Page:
Merkel says vote defeat won't affect euro policy
“The work in Europe is not affected” by the historic defeat suffered by her Christian Democrats (CDU) in Sunday’s snap election in Germany’s most populous state of North Rhine-Westphalia (NRW), Merkel told a news conference.
And she insisted that she saw “no conflict between solid budgetary policy and growth” after some questioned whether the crushing poll result was down to Merkel’s tough stance on austerity.
“Nobody on our side has anything against growth but the question is what it means for budgetary policy,” Merkel said.
The vote saw Merkel’s CDU score its worst ever result in NRW of 26.3% compared with 39.1% for the main Social Democratic Party (SPD) opposition, according to official preliminary results.
Merkel underscored the vote had been regional. “People knew that it was a regional legislative election and I was not up for election,” she said.
But the defeat marks a setback for Merkel, 16 months ahead of general elections in which she will seek a third term at the helm of Europe’s top economy during a time of financial turmoil.
On Tuesday, she will host France’s incoming president François Hollande after his inauguration. Their first meeting will likely be dominated by clear differences on the eurozone crisis with Merkel insisting on debt reduction and the new French leader calling for spending to boost growth.
The SPD has echoed calls by Hollande to place more emphasis on growth in the fiscal pact, a German-inspired accord, hammered out in March and signed by 25 of the 27 EU members for tighter budgetary rigour.
Merkel, who needs a two-thirds majority in Parliament to ratify the fiscal pact and will therefore require opposition support, also said she would hold discussions on it with opposition parties after next week’s informal EU summit.
“We will speak to each other and we will see what the mutual expectations are,” she told reporters.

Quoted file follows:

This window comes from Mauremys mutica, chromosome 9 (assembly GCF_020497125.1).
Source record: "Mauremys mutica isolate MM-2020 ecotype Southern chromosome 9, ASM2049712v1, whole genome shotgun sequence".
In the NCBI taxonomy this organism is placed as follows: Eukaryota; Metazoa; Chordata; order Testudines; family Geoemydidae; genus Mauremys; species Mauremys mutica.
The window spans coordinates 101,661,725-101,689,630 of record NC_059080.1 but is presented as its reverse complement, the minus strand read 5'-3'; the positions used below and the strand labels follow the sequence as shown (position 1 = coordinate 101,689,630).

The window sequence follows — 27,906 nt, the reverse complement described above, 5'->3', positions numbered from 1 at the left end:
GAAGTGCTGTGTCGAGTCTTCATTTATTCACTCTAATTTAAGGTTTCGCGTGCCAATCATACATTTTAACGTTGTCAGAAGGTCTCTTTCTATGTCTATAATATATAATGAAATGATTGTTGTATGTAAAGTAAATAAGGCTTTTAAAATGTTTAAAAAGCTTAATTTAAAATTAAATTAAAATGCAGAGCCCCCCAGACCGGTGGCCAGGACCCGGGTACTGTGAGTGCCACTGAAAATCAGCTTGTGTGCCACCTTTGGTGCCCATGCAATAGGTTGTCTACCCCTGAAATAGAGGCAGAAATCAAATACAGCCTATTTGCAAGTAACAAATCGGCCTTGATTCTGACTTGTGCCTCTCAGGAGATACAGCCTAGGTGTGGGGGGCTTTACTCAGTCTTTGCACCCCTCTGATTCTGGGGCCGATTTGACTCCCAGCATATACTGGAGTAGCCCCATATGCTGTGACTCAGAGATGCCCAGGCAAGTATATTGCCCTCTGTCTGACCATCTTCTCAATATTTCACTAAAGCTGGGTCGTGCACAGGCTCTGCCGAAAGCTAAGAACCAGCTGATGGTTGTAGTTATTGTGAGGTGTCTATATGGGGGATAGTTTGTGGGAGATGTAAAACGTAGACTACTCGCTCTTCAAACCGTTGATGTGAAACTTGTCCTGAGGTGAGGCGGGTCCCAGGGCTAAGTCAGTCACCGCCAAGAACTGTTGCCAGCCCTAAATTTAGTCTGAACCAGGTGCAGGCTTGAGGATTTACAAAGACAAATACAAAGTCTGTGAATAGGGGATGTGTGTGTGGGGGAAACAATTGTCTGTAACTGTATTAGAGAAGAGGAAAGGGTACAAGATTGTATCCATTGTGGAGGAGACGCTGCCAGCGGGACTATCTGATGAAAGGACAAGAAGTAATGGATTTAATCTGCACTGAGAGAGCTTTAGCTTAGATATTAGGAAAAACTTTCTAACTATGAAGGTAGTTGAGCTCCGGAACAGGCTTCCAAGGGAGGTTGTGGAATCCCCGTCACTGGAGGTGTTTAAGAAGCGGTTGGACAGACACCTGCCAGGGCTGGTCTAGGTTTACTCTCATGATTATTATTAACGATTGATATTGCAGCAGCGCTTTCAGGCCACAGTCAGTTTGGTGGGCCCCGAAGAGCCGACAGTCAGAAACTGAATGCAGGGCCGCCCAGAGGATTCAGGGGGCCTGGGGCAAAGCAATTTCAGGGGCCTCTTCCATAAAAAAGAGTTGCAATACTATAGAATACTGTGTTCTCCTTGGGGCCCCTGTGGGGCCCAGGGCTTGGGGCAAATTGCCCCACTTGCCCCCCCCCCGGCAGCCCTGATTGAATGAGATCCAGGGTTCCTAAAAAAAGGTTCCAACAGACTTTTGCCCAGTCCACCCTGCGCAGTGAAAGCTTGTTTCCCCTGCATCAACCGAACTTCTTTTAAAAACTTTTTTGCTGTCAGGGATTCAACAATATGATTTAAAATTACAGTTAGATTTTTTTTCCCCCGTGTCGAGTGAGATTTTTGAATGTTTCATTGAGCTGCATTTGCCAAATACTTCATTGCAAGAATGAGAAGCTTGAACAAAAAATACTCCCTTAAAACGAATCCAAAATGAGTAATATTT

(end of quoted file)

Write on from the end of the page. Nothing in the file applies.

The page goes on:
Monday’s newspapers were scathing about the CDU’s regional defeat.
“Catastrophe for the CDU,” said the mass circulation Bild while Die Welt newspaper suggested that “Merkel’s CDU is trembling”.
The SPD, under its popular NRW state premier Hannelore Kraft, looks set to renew its coalition government with the ecologist Greens.
Gero Neugebauer, of the Otto Suhr Institute for Political Science at Berlin’s Free University, said although Merkel had always denied the NRW vote was about support for her policy on Europe, it did leave her vulnerable.
Critics could argue that “she has a strong position in Europe but at home she can’t ensure her party achieves a good result in an important state legislative election”, he said.
The defeat in the Ruhr, Germany’s old industrial heartland, also “makes it still clearer to her that she has to look for a new coalition partner in 2013” to stay in power, political scientist Juergen Falter of Mainz University said.
Although her current coalition allies at the national level, the pro-business Free Democrats, confirmed a reversal in their fortunes after a string of humiliating regional defeats, it took just 8.6% of the NRW vote.
The campaign of the CDU’s main contender Norbert Roettgen, who is also Merkel’s environment minister, ran into trouble when he failed to commit to staying in opposition in the region if he lost Sunday’s vote.
He later had to backtrack after reportedly irking party allies by saying the NRW vote was a referendum on Merkel’s policy on Europe.